Survey 6. How much additional funding (in the equivalent of US dollars) has your country mobilized in the last four years to support implementation of the Biosafety Protocol, beyond the regular national budgetary allocation?
indicator 1.2.5
  • 100,000 USD or more
Survey 7. Does your country have predictable and reliable funding for building capacity for the effective implementation of the Protocol?
indicator 1.2.6
  • Yes
Here you may provide further details
South Africa has standard competitive grant opportunities for academic capacity building (Through National research Foundation). Further, the Biosafety SA Platform, funded by government, supports certain "strategic" research opprojects that have some element of capacity building.
Survey 8. How many LMO-related collaborative bilateral/multilateral arrangements has your country established with other Parties/non-Parties?
indicator 1.2.8
  • One or more
Here you may provide further details
Argentina  There was also a partnership with Norway from 2008 to 2011 that considered biosafety objectives.
Survey 9. Has your country adopted or used any guidance documents for the purpose of conducting risk assessment and/or risk management?
indicator 1.3.1.1
Survey 9.a) Risk assessment
  • Yes
Survey 9.b) Risk management
  • Yes
Here you may provide further details
SA developed its own guidance documents, namely Environmnetal Risk assessment Framework for GMOs: a guidance document; Risk analysis of contained use research and development activities with GM aquatic organisms in South Africa.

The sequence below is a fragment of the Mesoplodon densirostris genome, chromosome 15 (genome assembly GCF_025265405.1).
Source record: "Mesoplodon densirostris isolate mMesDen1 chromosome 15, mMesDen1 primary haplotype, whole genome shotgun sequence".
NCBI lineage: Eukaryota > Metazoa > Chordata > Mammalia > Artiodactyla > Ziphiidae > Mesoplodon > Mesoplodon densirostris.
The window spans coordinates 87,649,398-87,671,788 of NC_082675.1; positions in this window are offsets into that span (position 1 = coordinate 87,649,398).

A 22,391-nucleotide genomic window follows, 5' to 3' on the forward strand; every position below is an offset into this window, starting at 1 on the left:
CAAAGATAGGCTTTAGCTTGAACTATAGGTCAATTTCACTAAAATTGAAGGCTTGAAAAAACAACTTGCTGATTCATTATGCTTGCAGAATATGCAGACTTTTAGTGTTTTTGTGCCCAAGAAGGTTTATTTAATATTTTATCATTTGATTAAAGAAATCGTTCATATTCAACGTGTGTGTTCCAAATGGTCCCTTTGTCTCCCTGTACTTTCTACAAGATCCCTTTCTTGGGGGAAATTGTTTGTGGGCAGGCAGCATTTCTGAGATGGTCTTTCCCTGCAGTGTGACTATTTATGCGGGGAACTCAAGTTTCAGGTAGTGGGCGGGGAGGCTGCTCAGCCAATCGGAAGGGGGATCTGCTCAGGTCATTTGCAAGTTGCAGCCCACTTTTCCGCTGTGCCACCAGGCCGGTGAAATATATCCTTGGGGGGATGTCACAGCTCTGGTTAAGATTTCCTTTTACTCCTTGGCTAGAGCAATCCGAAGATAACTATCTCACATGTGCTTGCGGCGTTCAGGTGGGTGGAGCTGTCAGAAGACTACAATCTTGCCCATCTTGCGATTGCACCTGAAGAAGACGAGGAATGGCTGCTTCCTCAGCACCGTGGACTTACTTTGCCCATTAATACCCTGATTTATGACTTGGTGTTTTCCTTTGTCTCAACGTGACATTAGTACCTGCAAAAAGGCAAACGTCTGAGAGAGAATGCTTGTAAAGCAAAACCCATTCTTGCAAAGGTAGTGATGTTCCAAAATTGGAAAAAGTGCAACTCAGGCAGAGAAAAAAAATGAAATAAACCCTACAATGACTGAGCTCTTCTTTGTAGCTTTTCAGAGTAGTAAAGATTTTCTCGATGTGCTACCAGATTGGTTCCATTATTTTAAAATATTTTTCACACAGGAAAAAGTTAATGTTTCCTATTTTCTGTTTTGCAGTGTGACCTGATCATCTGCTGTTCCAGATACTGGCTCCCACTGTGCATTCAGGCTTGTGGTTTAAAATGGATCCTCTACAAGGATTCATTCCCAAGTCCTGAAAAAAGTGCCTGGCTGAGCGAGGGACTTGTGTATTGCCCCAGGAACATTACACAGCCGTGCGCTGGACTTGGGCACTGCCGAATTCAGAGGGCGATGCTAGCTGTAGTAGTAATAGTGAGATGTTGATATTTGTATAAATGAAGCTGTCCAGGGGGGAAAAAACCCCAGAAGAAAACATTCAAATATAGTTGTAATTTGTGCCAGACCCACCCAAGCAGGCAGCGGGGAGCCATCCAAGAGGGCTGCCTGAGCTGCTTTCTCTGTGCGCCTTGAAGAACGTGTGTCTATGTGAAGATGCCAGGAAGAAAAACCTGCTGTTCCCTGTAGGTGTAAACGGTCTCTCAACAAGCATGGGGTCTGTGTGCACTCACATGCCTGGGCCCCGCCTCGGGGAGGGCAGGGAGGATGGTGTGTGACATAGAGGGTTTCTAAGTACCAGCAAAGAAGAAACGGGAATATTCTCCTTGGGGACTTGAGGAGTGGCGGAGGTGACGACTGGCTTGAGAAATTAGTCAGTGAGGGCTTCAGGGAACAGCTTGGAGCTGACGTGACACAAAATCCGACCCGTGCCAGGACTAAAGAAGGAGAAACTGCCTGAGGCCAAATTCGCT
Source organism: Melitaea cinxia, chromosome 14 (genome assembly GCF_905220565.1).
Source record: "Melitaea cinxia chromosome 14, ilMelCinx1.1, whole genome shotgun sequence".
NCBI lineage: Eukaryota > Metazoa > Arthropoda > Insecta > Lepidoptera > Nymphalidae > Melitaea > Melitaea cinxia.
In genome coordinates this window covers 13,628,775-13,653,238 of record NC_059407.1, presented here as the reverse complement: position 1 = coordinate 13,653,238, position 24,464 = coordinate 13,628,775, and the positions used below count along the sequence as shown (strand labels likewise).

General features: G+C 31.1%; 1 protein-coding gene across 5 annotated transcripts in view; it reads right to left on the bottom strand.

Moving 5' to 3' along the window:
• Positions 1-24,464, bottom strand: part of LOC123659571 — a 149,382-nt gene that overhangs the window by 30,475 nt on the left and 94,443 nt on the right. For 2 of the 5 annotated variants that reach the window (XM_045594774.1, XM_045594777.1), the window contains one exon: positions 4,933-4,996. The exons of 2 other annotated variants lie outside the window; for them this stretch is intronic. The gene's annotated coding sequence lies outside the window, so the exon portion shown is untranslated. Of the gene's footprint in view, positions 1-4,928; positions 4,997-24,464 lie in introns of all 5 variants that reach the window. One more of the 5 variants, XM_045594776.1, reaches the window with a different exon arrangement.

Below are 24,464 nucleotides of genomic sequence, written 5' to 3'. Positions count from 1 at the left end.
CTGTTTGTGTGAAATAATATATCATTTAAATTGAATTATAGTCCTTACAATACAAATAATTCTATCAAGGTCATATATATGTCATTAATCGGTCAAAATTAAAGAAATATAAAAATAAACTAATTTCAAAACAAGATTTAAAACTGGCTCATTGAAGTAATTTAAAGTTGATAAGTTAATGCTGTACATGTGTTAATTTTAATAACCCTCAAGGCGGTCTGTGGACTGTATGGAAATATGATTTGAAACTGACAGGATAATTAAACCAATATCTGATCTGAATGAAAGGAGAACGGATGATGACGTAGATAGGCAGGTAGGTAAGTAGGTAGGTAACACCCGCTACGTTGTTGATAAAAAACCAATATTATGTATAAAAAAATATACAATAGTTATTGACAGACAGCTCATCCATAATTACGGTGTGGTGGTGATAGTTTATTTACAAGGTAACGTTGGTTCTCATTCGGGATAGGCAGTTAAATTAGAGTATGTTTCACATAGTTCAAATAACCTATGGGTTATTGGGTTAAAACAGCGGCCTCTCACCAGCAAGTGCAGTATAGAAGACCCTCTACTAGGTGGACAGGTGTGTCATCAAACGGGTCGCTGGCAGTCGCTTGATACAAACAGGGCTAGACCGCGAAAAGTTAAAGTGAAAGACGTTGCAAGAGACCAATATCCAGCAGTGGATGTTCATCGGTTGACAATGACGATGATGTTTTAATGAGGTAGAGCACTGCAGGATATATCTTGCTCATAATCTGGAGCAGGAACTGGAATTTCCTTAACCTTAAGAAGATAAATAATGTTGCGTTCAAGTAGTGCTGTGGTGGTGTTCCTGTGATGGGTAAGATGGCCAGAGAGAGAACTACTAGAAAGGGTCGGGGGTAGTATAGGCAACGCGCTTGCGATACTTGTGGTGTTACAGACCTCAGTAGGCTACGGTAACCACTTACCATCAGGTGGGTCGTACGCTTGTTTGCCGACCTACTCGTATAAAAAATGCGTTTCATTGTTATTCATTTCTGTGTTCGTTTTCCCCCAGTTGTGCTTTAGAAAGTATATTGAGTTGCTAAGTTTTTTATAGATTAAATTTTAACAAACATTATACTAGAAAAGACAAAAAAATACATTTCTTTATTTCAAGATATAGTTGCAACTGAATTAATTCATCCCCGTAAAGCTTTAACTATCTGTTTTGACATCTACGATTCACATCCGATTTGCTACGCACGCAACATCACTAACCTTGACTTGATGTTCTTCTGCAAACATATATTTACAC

Survey 10. Has your country adopted or used any guidance documents for the purpose of evaluating risk assessment reports submitted by notifiers?
indicator 1.3.1.2
  • Yes
Here you may provide further details
The application process used in South Africa requires the notifiers to complete the risk assessment report in accordance with annex III of the Cartagena Protocol on Biosafety
Survey 11. Has your country adopted any common approaches to risk assessment with other countries?
indicator 1.3.2
  • No
Survey 12. Has your country ever conducted a risk assessment of an LMO?
indicator 1.3.3
  • Yes
Survey 13. Does your country have the capacity to identify, assess and/or monitor living modified organisms or specific traits that may have adverse effects on the conservation and sustainable use of biological diversity, taking into account risks to human health?
indicator 1.4.2
Survey 13.a) Identify
  • Yes
Survey 13.b) Assess
  • Yes
Survey 13.c) Monitor
  • Yes
Here you may provide further details
The National Environmental Management Biodiversity Act makes provision for monitoring of LMOs released into the environment for commercial production. South Africa has developed a framework for the monitoring of MON810 maize.
Survey 14. Does your country have available any guidance for the purpose of ensuring the safe handling, transport, and packaging of living modified organisms?
indicator 1.6.4
  • Yes
Here you may provide further details
There are provisions for the the safe handling, transport, and packaging of living modified organisms in the GMO Act and its Amendment Act. The GMO Act regulations (Gazetted on 26 February 2010) set out the guidance.
Survey 15. Does your country have any specific approaches or requirements that facilitate how socio-economic considerations should be taken into account in LMO decision making?
indicator 1.7.2
  • Yes
Survey 16. How many peer-reviewed published materials has your country used for the purpose of elaborating or determining national actions with regard to socio-economic considerations?